Odds & Ends
With the resignation of the police chief on Wednesday, Sept. 26, the eastern New Mexico town of Vaughn has been left with just one certified member on its police force—a drug-sniffing dog named Nikka. Chief Ernest “Chris” Armijo stepped down after news reports surfaced pointing out that he is unable to carry a firearm thanks to his criminal background. State officials ruled that Armijo is decertified as an officer of the law since admitting that he owes tens of thousands of dollars in delinquent child support payments in Texas. Also, the lawman is facing felony charges following accusations of selling a town-owned rifle and keeping the cash for himself. Normally, this would leave Vaughn’s other police officer in charge. Unfortunately, he pleaded guilty to charges of assault and battery last year. Since, like Armijo, that officer is also noncertified, he can’t carry guns or make arrests either. Dave Romero, attorney for the town of about 450 people, tried to put a positive spin on things. “England doesn’t allow police officers to carry guns,” he told reporters. “Sometimes the strongest weapon in law enforcement is communication.” At the moment, records indicate the only fully certified police officer in the town is Nikka—whose communication skills are somewhat lacking. Also, since she is under the care of Armijo, it is unclear if she’ll be able to continue her duties. Romero said town officials are considering whether to hire another police chief.
The bad news is Colbert, Wash., resident Haans Galassi lost four fingers in a wakeboarding accident on Idaho’s Priest Lake. The good news is, one of his digits has been located—inside a fish. According to the Spokesman-Review newspaper, fisherman Nolan Calvin got the finger while cleaning a trout he caught on Sept. 11. He put it on ice and called Bonner County sheriff’s office. Detectives were able to get a fingerprint off the severed digit and traced it back to Haans Galassi, 31, who lost four fingers from his left hand in a June 21 boating accident. “The sheriff called me and told me he had a strange story to tell me,” Galassi told the newspaper. “He said that a fisherman was out on Priest Lake, and I pretty much knew exactly what he was going to say at that point. I was like: Let me guess, they found my fingers in a fish.” The sheriff’s office reported the trout was caught some eight miles from the spot Galassi last saw his fingers. Galassi had been on a camping trip at the lake when he decided to go wakeboarding. He told the newspaper his fingers got tangled in the towline and he couldn’t pull them out. A boat, conveniently, pulled them out for him. Galassi was rushed by helicopter to the nearest hospital. The sheriff’s office did offer to return the finger. Given the nearly three-month gap, reattaching the finger seems rather unlikely. “I’m like, ‘Uhhh, I’m good,” said Galassi. Detective Sgt. Gary Johnston of the Sheriff’s Office said the agency will keep the finger for a few weeks in case Galassi changes his mind.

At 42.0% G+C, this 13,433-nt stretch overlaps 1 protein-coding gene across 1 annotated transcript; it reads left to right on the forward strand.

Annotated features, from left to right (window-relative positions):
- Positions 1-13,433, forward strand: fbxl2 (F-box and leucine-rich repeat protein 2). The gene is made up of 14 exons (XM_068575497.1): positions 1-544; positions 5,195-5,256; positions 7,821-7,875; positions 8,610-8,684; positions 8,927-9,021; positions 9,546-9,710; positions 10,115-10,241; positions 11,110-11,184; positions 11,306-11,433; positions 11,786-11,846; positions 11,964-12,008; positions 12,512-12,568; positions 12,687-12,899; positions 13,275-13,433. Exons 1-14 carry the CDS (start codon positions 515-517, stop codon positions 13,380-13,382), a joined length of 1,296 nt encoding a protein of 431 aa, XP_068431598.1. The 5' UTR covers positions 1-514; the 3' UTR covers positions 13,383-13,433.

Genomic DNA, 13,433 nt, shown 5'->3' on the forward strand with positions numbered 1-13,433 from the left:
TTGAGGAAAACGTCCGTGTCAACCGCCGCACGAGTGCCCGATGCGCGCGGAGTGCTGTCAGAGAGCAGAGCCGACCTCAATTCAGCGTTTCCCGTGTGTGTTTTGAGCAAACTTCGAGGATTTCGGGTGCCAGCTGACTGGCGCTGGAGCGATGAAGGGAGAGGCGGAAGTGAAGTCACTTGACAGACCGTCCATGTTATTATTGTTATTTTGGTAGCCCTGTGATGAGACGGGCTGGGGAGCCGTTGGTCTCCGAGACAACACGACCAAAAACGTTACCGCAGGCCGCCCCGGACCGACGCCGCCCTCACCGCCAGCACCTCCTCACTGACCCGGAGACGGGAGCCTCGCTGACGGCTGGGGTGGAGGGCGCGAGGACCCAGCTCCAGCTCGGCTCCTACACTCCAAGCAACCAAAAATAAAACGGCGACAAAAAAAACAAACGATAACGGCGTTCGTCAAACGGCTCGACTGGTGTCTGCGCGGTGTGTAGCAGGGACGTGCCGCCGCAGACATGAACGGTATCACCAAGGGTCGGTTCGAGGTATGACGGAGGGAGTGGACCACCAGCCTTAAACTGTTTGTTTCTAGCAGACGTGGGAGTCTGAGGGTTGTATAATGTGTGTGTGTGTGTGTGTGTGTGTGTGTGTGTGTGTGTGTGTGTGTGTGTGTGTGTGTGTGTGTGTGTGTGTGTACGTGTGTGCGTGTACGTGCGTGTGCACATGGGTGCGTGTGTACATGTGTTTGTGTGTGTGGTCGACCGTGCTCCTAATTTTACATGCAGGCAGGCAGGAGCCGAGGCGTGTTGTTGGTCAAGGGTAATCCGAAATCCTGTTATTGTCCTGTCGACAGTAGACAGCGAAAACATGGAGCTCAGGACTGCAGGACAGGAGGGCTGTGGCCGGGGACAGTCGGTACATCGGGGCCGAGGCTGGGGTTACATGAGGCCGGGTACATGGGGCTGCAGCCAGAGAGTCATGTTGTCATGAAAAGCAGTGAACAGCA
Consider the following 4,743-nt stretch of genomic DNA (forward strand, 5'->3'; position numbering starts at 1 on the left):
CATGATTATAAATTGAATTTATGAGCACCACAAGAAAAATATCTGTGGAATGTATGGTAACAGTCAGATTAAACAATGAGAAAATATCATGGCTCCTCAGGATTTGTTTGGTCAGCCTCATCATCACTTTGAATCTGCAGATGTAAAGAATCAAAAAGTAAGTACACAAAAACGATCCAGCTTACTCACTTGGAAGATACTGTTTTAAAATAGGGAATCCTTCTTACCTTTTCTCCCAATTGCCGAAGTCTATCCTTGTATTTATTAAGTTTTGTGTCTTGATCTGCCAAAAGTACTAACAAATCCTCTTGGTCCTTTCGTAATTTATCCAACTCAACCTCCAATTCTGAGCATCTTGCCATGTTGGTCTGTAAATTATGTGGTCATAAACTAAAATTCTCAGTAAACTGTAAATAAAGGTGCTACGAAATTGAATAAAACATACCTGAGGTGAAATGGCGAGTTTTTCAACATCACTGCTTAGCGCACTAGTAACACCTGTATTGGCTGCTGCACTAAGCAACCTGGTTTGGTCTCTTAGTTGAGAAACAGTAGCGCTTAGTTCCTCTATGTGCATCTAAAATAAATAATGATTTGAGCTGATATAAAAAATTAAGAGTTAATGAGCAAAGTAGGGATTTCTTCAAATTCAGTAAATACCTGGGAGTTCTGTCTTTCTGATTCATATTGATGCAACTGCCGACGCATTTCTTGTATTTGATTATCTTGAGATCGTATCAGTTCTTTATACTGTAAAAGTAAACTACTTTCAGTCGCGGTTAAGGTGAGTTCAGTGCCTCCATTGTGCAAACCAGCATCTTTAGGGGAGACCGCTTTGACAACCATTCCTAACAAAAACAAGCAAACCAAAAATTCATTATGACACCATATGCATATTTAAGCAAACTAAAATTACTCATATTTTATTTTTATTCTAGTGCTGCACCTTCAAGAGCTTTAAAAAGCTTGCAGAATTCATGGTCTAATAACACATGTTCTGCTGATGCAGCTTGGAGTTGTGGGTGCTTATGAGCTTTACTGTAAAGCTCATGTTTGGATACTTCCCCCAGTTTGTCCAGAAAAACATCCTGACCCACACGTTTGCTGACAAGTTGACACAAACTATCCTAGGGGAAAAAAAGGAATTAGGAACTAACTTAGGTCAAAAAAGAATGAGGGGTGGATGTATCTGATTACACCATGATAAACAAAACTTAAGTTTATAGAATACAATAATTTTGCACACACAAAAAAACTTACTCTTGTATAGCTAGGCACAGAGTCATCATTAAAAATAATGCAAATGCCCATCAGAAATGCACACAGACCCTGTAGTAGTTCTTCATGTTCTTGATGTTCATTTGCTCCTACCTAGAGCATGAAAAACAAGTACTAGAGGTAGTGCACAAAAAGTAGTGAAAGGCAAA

Police in Miami Beach allege a homeless man broke into a car in a parking garage and stole someone else’s credit card. The suspect then walked into The Clevelander bar just before midnight, on Monday, Sept. 24, and tried to purchase beer. Unfortunately for the identity thief, the car—and therefore the credit card—belonged to the bartender. The shocked bartender called police, who have charged 53-year-old David Weber with credit card fraud and theft. Weber told police he found the card lying on the ground. He was booked into Miami-Dade County jail the next morning.
An amateur video-maker wondered what would happen if he dressed his 16-year-old nephew up as a “terrorist” and had him wander around a Phoenix intersection with a fake grenade launcher. Surprisingly—to virtually no one—39-year-old Michael David Turley was arrested and charged with knowingly giving a false impression of a terrorist act, endangerment, contributing to the delinquency of a minor and misconduct involving a simulated explosive. Turley posted his video to YouTube claiming it was a response to the Dark Knight Rises shootings in Aurora, Colorado. The video shows Turley’s teenage nephew walking around dressed in a blue bedsheet and black face covering while carrying a realistic-looking RPG launcher. “I want to find out how safe I really am,” Turley says in the video’s narration. “I want to know the response time of the Phoenix Police Department.” According to the video, it took police 15 minutes to respond. Eerily named police spokesperson Officer James Holmes told reporters that the first cop arrived on the scene three minutes after the initial 911 call. The officer calmly confronted the teen and the cameraman. Turley told the officer they were filming a movie. The officer took down their names and left. After interviewing witnesses and 911 callers and later seeing the YouTube video, police arrested Turley. If convicted, he faces up to 45 months in prison.